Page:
The last temptation is the final treason,

To do the right thing for the wrong reason.

T. S. Eliot

A perceptive therapist told me that most clients want to make their neuroses work better, to stop suffering the consequences of their dysfunctional behavior. In Enneagram coaching we discover, for example, that in-the-box Threes -- who want to succeed at any price -- come for stress relief. They want more energy and/or more efficiency, despite the fact that they are already workaholics achieving more in less time than anyone else. They actually love the stress and striving; what they're bothered about is the consequent fatigue. If a coach just treats the symptoms -- fatigue, in the example above -- by encouraging better nutrition and a little more sleep, you actually will solve their presenting problem. You will also leave the dysfunctional motivation intact and it will only be a matter of time until that dysfunction has some other consequence. So paradoxically, the worst thing you could offer might be good advice.

Transformational coaching -- the kind we teach and practice -- does not see behavior change as adequate. If clients just want more efficiency and you teach them time management skills, they will change their behavior and become more efficient. That will not touch the underlying problem. As expressed in one of Thomson's laws: You never get enough of what you really don't want." A Three cannot become efficient enough. Efficiency is only a means to get applause -- which Threes interpret as love. But the mechanism for gaining love (or applause) -- becoming more efficient -- doesn't work. We made an extensive search of love poetry and failed to find a single quatrain in which the lover rhapsodized over his or her beloved's efficiency.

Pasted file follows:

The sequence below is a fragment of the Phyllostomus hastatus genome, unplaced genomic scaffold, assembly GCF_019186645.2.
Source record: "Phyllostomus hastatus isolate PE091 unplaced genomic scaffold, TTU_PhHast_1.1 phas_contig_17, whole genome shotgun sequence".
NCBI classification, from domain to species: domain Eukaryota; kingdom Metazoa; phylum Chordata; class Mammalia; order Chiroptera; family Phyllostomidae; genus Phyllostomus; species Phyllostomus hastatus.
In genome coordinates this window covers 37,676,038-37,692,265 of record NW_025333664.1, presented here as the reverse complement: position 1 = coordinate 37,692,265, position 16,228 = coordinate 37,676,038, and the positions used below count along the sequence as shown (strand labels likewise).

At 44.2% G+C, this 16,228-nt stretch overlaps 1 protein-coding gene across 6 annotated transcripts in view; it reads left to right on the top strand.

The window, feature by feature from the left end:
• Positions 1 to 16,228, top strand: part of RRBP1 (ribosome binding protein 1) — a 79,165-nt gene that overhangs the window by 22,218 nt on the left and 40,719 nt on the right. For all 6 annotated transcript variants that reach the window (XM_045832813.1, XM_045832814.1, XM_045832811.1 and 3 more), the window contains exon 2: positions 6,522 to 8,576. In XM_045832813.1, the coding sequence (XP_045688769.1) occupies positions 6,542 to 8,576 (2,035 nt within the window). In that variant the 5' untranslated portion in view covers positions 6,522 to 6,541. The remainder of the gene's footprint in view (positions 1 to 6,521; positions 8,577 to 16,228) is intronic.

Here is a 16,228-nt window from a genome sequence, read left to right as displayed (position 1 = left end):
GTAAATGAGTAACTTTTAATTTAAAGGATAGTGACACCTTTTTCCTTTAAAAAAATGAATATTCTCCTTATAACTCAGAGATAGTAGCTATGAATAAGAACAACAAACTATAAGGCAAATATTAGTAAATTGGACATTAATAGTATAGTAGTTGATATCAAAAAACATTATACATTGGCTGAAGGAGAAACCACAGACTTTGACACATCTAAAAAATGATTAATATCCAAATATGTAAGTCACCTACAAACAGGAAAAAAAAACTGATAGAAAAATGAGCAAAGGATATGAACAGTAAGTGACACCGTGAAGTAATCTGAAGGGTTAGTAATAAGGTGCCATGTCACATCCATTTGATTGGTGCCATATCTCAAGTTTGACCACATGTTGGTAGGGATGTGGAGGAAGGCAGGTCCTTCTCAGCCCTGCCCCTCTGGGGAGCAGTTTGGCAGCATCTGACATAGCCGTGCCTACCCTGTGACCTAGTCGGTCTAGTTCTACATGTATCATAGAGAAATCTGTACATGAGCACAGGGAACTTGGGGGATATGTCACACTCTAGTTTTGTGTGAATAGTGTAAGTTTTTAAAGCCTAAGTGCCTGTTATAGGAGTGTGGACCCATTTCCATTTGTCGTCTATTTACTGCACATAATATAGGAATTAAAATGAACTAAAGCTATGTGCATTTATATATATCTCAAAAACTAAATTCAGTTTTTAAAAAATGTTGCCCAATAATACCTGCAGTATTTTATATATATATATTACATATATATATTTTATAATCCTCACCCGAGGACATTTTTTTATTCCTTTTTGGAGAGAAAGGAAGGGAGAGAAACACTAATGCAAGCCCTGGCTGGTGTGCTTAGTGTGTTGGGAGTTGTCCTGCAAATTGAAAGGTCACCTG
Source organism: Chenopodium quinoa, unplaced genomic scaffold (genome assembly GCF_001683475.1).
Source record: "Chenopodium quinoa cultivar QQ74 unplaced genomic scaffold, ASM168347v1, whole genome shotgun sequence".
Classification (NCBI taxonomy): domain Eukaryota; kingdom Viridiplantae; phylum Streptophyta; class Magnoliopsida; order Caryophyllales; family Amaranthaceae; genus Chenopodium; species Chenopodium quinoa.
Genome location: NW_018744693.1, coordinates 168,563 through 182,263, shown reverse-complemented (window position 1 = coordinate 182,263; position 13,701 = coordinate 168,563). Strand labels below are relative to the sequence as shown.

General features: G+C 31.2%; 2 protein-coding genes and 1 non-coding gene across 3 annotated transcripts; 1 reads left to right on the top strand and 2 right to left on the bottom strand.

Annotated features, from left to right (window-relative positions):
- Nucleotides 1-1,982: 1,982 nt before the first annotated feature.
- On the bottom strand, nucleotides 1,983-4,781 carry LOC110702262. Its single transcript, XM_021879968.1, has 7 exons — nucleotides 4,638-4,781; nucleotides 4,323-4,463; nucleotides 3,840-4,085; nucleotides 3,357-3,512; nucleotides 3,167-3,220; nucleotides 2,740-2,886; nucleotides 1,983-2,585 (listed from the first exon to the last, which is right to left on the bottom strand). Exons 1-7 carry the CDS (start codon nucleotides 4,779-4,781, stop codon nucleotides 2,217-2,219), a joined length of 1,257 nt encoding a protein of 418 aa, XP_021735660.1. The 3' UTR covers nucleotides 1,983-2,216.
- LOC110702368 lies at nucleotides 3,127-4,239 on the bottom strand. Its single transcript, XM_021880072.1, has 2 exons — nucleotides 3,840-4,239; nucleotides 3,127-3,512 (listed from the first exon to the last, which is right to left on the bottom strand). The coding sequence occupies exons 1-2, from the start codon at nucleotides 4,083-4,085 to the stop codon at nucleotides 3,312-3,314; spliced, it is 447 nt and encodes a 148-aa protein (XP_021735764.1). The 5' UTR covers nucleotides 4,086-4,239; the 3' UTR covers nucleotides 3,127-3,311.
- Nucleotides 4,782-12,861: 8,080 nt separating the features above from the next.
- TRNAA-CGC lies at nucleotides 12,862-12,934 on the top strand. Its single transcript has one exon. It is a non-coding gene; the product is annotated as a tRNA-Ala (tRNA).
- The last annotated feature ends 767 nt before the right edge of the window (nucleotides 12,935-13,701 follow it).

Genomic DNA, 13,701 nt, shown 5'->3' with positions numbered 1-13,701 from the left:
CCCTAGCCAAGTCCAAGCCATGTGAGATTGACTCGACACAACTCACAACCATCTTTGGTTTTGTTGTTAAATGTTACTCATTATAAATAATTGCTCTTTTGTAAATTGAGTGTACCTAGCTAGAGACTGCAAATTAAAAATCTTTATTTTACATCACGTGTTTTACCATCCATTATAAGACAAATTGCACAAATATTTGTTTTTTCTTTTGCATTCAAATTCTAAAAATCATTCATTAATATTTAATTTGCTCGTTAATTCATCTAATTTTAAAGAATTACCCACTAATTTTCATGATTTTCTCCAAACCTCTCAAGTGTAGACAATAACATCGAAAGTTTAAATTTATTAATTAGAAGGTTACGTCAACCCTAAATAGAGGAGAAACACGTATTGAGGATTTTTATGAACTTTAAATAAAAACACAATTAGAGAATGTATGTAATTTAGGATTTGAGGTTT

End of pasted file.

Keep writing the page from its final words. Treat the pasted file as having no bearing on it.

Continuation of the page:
With good coaching, Threes can come to understand that their longing for efficiency is based on a belief that if they accomplish, they will be loved. This is a devil's bargain. If you work extremely hard to get someone to love you, you have this lurking fear that they "bought the act," leaving you still wanting to be loved for yourself. It may seem odd to talk about love, especially if you coach in high-powered corporate settings. But the Enneagram deals with our deepest longings, and our corporate posturing is one step removed from our inner world. Perhaps a story will clarify. "Once there was a wealthy developer who bought up all the houses in a section he wanted to develop, except for one old house owned by an elderly couple. He offered them three or four times what the house would have sold for, but they would not sell. They said they had lived there all their life and they just didn't want to move. When he received their decision, the developer fumed to his accountant 'That's purely emotional!' The accountant serenely answered, 'So is the desire to be fabulously wealthy.'"

So a good leading question is, "Why do you want to be more efficient?" If the answer is only in fiscal terms, perhaps good advice is all they want. But more than likely, if you gain their confidence and get a feel for the context, other, more inner reasons will surface. When the deeper reasons, the real motives surface, you are in a position to do some transformational coaching.